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How to spot conjunctivitis
Those itchy, red eyes may be a common childhood ailment.
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Conjunctivitis is the inflammation or infection of the conjunctiva, which is the clear membrane that covers the inner part of the eyelid and eyeball. Your child might get infective conjunctivitis – the adenovirus – which is the most common form of conjunctivitis.

He might also get bacterial conjunctivitis, irritant conjunctivitis from something splashed in his eye and allergic conjunctivitis if he suffers from bad rhinitis and hayfever. Very occasionally, he could even get herpes. “This is the more serious type of conjunctivitis as it can eat away at the cornea and needs to be treated very aggressively,” cautions Cape Town paediatrician Dr Paul Sinclair.

What are the symptoms?

If your child has red, puffy, itchy eyes, he most likely has conjunctivitis. And if there’s pus – that dries to form a sticky crust, often gluing your child’s eyes together, especially on waking – then it’s most likely infected, explains Dr Sinclair, adding that the conjunctiva can get really blood-red and angry too.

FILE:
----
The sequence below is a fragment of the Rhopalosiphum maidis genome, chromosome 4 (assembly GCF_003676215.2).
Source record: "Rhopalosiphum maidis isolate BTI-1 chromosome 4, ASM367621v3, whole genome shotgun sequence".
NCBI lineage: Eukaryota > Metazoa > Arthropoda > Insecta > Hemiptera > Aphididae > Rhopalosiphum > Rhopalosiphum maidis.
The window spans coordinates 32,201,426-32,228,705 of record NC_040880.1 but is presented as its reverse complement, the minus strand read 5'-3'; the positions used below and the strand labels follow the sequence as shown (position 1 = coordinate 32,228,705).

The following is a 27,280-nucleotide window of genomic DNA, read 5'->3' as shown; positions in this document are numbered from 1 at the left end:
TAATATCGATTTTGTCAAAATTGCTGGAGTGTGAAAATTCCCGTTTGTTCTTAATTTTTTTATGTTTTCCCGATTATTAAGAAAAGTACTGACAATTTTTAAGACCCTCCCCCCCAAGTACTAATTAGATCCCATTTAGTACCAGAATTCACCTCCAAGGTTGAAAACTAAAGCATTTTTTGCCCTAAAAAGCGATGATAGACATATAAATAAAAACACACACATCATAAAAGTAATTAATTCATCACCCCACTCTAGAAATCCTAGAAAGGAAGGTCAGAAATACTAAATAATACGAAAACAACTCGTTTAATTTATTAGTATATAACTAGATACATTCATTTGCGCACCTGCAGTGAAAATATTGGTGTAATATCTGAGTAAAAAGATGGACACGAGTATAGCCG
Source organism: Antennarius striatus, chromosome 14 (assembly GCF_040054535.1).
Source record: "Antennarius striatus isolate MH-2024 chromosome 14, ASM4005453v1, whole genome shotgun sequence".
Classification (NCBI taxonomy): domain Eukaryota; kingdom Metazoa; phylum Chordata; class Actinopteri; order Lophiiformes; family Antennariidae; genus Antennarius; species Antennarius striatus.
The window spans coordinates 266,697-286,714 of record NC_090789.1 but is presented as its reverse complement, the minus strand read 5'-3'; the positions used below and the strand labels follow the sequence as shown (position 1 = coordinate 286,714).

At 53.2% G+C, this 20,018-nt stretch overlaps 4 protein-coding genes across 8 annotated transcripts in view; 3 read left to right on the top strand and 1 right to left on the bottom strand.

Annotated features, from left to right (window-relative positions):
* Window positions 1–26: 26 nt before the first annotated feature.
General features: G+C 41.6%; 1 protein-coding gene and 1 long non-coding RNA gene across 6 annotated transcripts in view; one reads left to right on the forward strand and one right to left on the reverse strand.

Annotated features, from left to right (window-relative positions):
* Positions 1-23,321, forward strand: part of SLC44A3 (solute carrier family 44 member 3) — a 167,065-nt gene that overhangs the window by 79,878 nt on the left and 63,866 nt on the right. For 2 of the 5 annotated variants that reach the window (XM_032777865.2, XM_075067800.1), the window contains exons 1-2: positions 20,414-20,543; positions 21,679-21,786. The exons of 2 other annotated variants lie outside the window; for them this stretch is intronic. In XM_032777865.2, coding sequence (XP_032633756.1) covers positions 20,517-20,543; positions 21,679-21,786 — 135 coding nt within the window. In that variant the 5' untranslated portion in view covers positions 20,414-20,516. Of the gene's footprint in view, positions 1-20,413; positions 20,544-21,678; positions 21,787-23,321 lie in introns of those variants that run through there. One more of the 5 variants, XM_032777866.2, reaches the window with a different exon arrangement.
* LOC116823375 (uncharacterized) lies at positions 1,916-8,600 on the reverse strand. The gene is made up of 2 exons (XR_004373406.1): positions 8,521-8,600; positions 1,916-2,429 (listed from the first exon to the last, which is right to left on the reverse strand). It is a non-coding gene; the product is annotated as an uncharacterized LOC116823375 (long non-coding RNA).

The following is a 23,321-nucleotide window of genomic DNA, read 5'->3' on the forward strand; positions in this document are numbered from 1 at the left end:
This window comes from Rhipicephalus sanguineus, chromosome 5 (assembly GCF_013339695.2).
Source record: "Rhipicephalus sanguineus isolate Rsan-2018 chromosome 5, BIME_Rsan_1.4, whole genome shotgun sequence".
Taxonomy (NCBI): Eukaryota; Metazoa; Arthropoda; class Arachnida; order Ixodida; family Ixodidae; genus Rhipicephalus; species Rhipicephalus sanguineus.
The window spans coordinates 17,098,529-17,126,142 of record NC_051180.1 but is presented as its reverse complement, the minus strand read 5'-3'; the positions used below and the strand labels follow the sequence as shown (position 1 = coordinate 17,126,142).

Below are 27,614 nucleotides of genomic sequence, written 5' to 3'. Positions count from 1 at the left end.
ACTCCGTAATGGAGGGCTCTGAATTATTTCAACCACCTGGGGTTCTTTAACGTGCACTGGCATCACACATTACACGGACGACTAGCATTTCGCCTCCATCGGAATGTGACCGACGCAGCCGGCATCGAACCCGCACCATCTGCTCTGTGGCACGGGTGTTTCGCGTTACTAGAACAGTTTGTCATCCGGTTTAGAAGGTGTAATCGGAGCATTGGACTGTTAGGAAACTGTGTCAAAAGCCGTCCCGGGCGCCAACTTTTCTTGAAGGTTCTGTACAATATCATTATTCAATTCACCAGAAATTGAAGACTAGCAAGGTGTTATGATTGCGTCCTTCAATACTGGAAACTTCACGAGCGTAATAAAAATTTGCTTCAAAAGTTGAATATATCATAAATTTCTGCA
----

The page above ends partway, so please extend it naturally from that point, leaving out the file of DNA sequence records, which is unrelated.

What causes it?

“Infection, irritation and allergy are the three most common causes of conjunctivitis,” says Dr Sinclair.

While it’s hard to avoid infection, and your little one may get viral conjunctivitis if he catches a cold, you can certainly avoid irritant conjunctivitis by locking up chemicals such as caustic soda and chlorine and teaching your child not to put anything into his eyes.

As far as allergic conjunctivitis goes, again, you would need to find out what your child’s allergy trigger is – is it the cat, or dustmites in your house or in his bed? Now eliminate those triggers as best you can. “Children with hayfever who rub their red, watery eyes all the time, particularly when their noses are running, generally have allergic conjunctivitis. Often, when I treat a child’s allergic rhinitis with antihistamines, the conjunctivitis disappears too,” Dr Sinclair notes.

Treatment

Once your child’s conjunctivitis has been diagnosed, you can then treat it appropriately. Viral conjunctivitis generally clears up on its own and can be treated with saline drops and by cleaning the eye from the inner corner outwards three times a day with cooled, boiled water on cotton wool. However, bacterial conjunctivitis requires more.

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